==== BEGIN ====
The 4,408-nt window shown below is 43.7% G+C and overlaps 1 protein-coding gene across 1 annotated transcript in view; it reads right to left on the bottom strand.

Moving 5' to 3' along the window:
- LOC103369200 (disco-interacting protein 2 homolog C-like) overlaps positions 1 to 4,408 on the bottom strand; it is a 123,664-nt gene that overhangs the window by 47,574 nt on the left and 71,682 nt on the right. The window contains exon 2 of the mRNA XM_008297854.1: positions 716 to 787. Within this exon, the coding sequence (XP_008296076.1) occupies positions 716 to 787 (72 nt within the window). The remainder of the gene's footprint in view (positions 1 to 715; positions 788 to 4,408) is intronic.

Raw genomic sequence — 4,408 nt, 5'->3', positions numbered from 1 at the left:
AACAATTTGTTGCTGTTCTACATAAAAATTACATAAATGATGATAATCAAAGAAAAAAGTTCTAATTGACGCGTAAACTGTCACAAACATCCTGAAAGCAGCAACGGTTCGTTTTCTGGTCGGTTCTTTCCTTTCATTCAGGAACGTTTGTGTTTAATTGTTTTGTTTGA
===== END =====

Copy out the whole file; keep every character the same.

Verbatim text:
The 4,408-nt window shown below is 43.7% G+C and overlaps 1 protein-coding gene across 1 annotated transcript in view; it reads right to left on the bottom strand.

Moving 5' to 3' along the window:
- LOC103369200 (disco-interacting protein 2 homolog C-like) overlaps positions 1 to 4,408 on the bottom strand; it is a 123,664-nt gene that overhangs the window by 47,574 nt on the left and 71,682 nt on the right. The window contains exon 2 of the mRNA XM_008297854.1: positions 716 to 787. Within this exon, the coding sequence (XP_008296076.1) occupies positions 716 to 787 (72 nt within the window). The remainder of the gene's footprint in view (positions 1 to 715; positions 788 to 4,408) is intronic.

Raw genomic sequence — 4,408 nt, 5'->3', positions numbered from 1 at the left:
AACAATTTGTTGCTGTTCTACATAAAAATTACATAAATGATGATAATCAAAGAAAAAAGTTCTAATTGACGCGTAAACTGTCACAAACATCCTGAAAGCAGCAACGGTTCGTTTTCTGGTCGGTTCTTTCCTTTCATTCAGGAACGTTTGTGTTTAATTGTTTTGTTTGA